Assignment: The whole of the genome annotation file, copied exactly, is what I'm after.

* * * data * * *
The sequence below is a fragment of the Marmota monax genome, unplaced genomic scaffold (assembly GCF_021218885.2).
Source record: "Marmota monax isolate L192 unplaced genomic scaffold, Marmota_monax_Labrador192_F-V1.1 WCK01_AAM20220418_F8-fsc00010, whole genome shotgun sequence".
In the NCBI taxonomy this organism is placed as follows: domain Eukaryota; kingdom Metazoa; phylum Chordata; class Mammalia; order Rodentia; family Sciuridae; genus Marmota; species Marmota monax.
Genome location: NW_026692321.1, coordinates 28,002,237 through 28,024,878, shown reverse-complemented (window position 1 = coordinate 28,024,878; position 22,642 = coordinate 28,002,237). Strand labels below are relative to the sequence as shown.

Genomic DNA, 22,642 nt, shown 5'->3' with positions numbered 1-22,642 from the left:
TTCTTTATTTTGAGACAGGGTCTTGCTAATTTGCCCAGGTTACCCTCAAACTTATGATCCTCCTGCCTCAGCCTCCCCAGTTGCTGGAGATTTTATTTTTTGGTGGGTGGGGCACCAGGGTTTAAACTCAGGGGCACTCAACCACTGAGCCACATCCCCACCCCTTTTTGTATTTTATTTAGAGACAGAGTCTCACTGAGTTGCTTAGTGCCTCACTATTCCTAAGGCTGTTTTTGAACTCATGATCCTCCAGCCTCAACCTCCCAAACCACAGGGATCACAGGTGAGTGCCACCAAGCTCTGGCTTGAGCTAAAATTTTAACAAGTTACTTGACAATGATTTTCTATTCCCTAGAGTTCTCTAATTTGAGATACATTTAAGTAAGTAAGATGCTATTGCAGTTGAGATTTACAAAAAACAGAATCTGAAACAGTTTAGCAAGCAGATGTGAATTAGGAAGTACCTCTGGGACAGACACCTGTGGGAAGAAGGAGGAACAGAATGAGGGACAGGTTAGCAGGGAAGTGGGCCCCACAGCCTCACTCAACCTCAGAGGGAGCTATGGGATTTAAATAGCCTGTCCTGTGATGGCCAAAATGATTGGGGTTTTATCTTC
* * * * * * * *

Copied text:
The sequence below is a fragment of the Marmota monax genome, unplaced genomic scaffold (assembly GCF_021218885.2).
Source record: "Marmota monax isolate L192 unplaced genomic scaffold, Marmota_monax_Labrador192_F-V1.1 WCK01_AAM20220418_F8-fsc00010, whole genome shotgun sequence".
In the NCBI taxonomy this organism is placed as follows: domain Eukaryota; kingdom Metazoa; phylum Chordata; class Mammalia; order Rodentia; family Sciuridae; genus Marmota; species Marmota monax.
Genome location: NW_026692321.1, coordinates 28,002,237 through 28,024,878, shown reverse-complemented (window position 1 = coordinate 28,024,878; position 22,642 = coordinate 28,002,237). Strand labels below are relative to the sequence as shown.

Genomic DNA, 22,642 nt, shown 5'->3' with positions numbered 1-22,642 from the left:
TTCTTTATTTTGAGACAGGGTCTTGCTAATTTGCCCAGGTTACCCTCAAACTTATGATCCTCCTGCCTCAGCCTCCCCAGTTGCTGGAGATTTTATTTTTTGGTGGGTGGGGCACCAGGGTTTAAACTCAGGGGCACTCAACCACTGAGCCACATCCCCACCCCTTTTTGTATTTTATTTAGAGACAGAGTCTCACTGAGTTGCTTAGTGCCTCACTATTCCTAAGGCTGTTTTTGAACTCATGATCCTCCAGCCTCAACCTCCCAAACCACAGGGATCACAGGTGAGTGCCACCAAGCTCTGGCTTGAGCTAAAATTTTAACAAGTTACTTGACAATGATTTTCTATTCCCTAGAGTTCTCTAATTTGAGATACATTTAAGTAAGTAAGATGCTATTGCAGTTGAGATTTACAAAAAACAGAATCTGAAACAGTTTAGCAAGCAGATGTGAATTAGGAAGTACCTCTGGGACAGACACCTGTGGGAAGAAGGAGGAACAGAATGAGGGACAGGTTAGCAGGGAAGTGGGCCCCACAGCCTCACTCAACCTCAGAGGGAGCTATGGGATTTAAATAGCCTGTCCTGTGATGGCCAAAATGATTGGGGTTTTATCTTC